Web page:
384 F2d 707 Stanczyk v. E Keefe
384 F.2d 707
Stanley STANCZYK, Jr., a minor, by Stanley Stanczyk, Sr., his father and next friend, Plaintiff-Appellant,
William E. KEEFE, Defendant-Appellee.
United States Court of Appeals Seventh Circuit.
July 18, 1967.
Philip E. Howard, David A. Decker, Chicago, Ill., for appellant.
Herbert L. Caplan, Chicago, Ill., for appellee.
Before CASTLE, KILEY and SWYGERT, Circuit Judges.
KILEY, Circuit Judge.
The district court dismissed, as barred by limitations, this diversity "next friend" suit seeking damages for an injured minor and for his parents' resulting medical expenses, claims for which had been assigned to the minor. Plaintiff has appealed. We reverse as to the claim of damages for the minor's injury, and affirm as to his claim as assignee of his parents.
The minor was injured when struck by defendant's automobile in June, 1951. He was then four years old and was seventeen years old when this suit was filed September 3, 1964. He claimed damages for his injuries and, as assignee of his parents, for recovery of amounts expended and to be expended for his injuries as well as for loss of his services. Defendant answered December 1, 1964, and, among other things, neither admitted nor denied that the suit was timely within the Illinois statutes of limitations.
On April 11, 1966, defendant moved to dismiss on the ground of laches by prejudicial and inexcusable thirteen year delay in bringing suit and failure of plaintiff to appear for a noticed deposition after delaying for sixteen months. The same day the suit was ordered dismissed "with prejudice." Plaintiff on April 21 moved to vacate the order. On June 24 it was ordered that the dismissal order "will stand," but on July 1 a similar motion was allowed and the cause reinstated. On August 3, 1966, defendant moved to dismiss.1 On November 22, 1966, the motion was sustained. Judgment of dismissal against plaintiff followed.
A transcript of the district court's oral opinion on ruling on the motion is before us. The court was of the view that the two-year limitation on personal injury actions, Ill.Rev.Stat. ch. 83, § 15 (1965), applied here to bar suit because the father, as next friend, could not take advantage of the saving section which permits a minor, if the right accrued during minority, to bring suit within two years after reaching majority. Ill.Rev. Stat. ch. 83, § 22 (1965).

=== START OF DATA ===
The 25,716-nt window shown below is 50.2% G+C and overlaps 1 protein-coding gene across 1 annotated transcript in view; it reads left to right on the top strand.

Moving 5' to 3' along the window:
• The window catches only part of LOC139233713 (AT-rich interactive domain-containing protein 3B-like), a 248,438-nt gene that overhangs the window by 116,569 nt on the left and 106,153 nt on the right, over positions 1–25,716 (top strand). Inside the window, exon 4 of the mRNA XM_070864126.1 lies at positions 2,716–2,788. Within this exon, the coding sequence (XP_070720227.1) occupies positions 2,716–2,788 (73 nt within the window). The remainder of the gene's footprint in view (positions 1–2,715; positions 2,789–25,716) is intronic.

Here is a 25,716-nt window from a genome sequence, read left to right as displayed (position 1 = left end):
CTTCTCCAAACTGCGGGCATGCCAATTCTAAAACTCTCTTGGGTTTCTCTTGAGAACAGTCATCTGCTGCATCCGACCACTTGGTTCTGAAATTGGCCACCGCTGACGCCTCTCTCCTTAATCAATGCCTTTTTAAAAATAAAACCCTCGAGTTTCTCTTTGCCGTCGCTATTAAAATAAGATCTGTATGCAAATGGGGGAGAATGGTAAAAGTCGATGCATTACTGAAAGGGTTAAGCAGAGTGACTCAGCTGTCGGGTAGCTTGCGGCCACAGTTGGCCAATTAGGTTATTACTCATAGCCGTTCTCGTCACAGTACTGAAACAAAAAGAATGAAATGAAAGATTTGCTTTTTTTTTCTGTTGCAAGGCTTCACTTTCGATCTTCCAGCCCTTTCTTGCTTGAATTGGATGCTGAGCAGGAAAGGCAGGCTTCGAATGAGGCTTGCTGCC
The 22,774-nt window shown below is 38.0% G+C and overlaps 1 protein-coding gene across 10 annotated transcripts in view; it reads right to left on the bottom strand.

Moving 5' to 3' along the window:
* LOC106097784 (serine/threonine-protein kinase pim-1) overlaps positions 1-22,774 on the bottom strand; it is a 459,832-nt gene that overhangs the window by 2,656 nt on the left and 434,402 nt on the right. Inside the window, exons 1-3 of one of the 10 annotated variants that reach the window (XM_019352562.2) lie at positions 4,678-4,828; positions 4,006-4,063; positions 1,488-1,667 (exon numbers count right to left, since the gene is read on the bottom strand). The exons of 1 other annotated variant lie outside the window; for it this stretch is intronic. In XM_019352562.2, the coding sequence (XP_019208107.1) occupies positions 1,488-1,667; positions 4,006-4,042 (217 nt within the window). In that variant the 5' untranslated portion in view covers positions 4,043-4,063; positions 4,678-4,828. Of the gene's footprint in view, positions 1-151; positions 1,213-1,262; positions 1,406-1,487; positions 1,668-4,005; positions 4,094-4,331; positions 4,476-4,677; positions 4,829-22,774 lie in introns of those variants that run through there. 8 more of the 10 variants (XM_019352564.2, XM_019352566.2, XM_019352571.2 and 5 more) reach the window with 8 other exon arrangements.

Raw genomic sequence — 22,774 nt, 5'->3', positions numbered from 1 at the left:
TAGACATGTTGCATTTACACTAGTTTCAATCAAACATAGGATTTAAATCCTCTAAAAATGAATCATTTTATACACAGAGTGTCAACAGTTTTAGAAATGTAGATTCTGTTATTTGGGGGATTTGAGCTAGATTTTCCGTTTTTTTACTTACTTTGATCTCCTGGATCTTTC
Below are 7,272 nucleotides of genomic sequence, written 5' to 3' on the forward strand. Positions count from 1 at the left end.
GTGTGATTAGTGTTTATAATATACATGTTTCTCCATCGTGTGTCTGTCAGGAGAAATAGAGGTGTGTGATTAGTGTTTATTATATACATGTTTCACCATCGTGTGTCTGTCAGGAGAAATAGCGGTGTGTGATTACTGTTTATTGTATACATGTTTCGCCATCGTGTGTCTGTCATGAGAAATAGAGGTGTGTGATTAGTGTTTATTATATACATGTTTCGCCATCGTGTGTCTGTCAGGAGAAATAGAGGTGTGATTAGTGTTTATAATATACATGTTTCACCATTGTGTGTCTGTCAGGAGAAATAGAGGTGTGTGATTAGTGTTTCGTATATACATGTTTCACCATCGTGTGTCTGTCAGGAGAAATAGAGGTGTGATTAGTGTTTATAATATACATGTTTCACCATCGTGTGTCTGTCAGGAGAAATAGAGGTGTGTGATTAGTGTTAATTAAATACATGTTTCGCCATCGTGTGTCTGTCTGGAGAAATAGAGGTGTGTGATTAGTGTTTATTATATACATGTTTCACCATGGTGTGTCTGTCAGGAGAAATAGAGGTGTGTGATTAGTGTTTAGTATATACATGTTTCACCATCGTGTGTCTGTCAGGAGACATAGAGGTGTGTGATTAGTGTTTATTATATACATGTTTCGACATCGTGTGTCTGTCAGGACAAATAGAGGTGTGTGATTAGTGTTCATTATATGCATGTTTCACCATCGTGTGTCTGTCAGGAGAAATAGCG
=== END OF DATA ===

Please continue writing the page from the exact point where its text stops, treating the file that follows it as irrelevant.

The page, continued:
The court's judgment is erroneous as to the minor's claim. He could not sue in his own name during his minority, Hoare v. Harris, 11 Ill. 24, 25 (1849), but, although the real party in interest, was required to bring suit by his next friend. Skaggs v. Industrial Comm., 371 Ill. 535, 21 N.E.2d 731, 734 (1939); Waechter v. Industrial Comm., 367 Ill. 256, 11 N.E.2d 378 (1937). Under Illinois law the minor's right of action lives until two years after he attains his majority, and he may assert it at any time during that period. In re Sheehan's Estate, 290 Ill.App. 551, 9 N.E.2d 63 (1937); see Desiron v. Peloza, 308 Ill.App. 582, 32 N.E.2d 316 (1941).
We think the court properly dismissed the suit so far as it was based on the claims of the parents, purportedly assigned to the minor. The claims of the parents were subject to the five year limitation on actions contained in Ill. Rev.Stat., ch. 83, § 16 (1965), and were barred at the time of the assignments. The assignments are therefore a nullity and the claims of the parents cannot be protected under Section 22 which is intended to effectuate the Illinois policy of protecting rights of minors. Blanford v. Connery, 16 Ill.App.2d 544, 148 N.E. 2d 824 (1958); In re Sheehan's Estate, supra.
The judgment is affirmed as to the claims of the parents allegedly assigned to the minor, and the judgment is reversed and remanded as to the suit for the minor's injuries.
Briefs were filed for and against the motion to dismiss but plaintiff's brief was limited to Ill.Rev.Stat. ch. 83, § 22 (1965) in protection of the minor's claim for personal injuries